Bucknell professor captures photos of green comet


Photo provided by Professor Gallimore.

Maximus Bean, News Co-Editor

A green comet traveling through space made its closest approach to Earth on Feb. 1 and Professor Jack Gallimore, a physics professor at the University, photographed the comet before it left the solar system forever, using telescopes at the Bucknell Observatory.

The comet, officially named C/2022 E3 (ZTF) was originally discovered by the Zwicky Transient Facility (ZTF) in early March 2022, and was the third of its kind found that year. However, what made this comet unique was its green glow. In a previous interview with NorthCentralPA.com, Gallimore explained that the comet is green is because of the carbon molecules being heated by the solar UV rays. 

He also said in this interview that “current calculations suggest that the comet has been on an inbound orbit for 50,000 years, which means it originally orbited at a distance beyond 14,000 times the distance between the Earth and the Sun.”

When it passed by on Feb. 1 and 2, it was on an “escape orbit,” according to Gallimore.

“Determining whether a comet is on a periodic orbit or an escape trajectory is straightforward,” Gallimore said, when asked by The Bucknellian about how he knew the comet’s trajectory. “In a periodic orbit, a celestial object is constantly falling toward another…The maximum speed of the comet’s orbit is close to or exceeds the escape speed, meaning that it will leave the solar system.”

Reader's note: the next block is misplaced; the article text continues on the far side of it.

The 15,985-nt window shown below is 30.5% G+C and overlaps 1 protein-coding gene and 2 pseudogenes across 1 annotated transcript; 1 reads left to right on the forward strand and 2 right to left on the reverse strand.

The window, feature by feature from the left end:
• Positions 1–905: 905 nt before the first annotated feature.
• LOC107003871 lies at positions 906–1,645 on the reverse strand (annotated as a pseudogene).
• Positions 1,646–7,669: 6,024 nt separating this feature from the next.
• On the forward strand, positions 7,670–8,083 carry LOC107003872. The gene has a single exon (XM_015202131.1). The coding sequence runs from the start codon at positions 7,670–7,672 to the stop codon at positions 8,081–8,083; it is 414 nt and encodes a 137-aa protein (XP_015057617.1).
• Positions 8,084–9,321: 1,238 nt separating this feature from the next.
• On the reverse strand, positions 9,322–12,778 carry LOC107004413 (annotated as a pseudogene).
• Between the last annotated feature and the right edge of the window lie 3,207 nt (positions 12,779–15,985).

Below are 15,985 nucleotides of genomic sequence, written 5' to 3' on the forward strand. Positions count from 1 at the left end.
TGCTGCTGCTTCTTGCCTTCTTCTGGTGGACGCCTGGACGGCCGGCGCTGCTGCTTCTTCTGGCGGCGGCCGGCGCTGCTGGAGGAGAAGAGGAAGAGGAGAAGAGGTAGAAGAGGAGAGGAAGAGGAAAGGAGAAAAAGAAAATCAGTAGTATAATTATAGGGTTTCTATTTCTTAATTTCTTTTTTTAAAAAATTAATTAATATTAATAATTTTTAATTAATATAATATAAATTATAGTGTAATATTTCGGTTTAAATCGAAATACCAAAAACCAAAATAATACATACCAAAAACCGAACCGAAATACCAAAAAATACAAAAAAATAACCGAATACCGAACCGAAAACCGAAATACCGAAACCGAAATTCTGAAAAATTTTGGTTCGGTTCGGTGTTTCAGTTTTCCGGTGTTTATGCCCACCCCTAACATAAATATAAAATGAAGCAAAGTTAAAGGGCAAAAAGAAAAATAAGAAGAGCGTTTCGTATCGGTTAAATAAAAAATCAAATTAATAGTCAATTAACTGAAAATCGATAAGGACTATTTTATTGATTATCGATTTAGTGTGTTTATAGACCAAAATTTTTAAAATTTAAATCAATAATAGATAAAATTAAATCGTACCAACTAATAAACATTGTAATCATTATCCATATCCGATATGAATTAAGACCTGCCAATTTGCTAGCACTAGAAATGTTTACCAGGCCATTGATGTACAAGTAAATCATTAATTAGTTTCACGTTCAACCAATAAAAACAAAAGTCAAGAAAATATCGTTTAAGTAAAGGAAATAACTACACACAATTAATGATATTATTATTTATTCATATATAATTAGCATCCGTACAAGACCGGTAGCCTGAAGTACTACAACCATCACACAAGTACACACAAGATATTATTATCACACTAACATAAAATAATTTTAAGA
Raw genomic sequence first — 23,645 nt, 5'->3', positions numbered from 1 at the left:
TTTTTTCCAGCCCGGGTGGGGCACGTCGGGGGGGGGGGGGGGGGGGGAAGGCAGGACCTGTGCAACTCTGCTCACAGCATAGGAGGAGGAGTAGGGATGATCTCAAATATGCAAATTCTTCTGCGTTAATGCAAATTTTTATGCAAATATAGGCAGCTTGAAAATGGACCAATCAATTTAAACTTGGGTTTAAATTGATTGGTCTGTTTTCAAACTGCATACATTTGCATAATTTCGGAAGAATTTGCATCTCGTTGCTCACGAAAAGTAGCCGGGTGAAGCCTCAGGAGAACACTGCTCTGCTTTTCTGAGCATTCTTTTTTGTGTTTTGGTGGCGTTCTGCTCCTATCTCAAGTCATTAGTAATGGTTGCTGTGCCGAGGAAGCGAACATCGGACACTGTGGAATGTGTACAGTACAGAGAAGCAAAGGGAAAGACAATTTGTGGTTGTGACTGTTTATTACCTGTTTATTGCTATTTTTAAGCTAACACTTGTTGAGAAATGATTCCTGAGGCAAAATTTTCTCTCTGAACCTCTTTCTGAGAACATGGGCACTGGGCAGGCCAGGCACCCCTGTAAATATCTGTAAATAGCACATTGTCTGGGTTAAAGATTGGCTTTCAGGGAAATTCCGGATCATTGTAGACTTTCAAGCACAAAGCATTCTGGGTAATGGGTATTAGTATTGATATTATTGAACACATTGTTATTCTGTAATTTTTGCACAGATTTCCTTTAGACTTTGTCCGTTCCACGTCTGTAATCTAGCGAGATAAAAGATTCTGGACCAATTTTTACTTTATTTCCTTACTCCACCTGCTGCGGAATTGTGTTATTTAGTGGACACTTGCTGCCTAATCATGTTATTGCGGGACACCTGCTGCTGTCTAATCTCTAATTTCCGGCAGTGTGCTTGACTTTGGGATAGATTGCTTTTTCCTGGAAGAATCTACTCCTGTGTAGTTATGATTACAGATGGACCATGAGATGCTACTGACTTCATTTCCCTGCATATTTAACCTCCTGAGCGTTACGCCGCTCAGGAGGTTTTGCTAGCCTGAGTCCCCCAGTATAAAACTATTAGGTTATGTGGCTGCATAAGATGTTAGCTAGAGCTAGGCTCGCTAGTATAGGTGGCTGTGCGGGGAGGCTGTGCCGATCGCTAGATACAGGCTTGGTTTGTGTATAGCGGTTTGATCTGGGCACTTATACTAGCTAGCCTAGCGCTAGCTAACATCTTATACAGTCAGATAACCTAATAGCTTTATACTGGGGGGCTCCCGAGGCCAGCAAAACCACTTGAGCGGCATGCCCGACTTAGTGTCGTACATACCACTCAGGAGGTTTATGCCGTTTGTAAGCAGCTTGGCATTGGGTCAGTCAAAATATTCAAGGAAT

“My personal interest in the comet is more related to astrophotography as a hobby than astronomy as a profession,” he said. “The Bucknell Observatory has a new suite of telescopes that we use for classes and public outreach, and I have been working on getting them ready for regular use.”

Gallimore had originally heard about the comet “through the grapevine.” However, the most important information was about the comet’s brightness.

“Some calculations suggested it might be visible without a telescope…Predicting the maximum brightness of a comet is very challenging because they evolve rapidly as they approach the Sun,” Gallimore said. “Unfortunately, C/2022 E3 did not get bright enough to view without at least binoculars.”

Gallimore said it was a new telescope setup that he has been working on that allowed him to find the comet.

“I found the comet easily and could track its motion relative to background stars,” he said. “With the new setup, Bucknell astronomy students can track comets and asteroids similarly and learn to work out the orbits themselves.”

Gallimore’s Instagram — @jgallimo — currently displays time-lapsed images of the comet’s motion.

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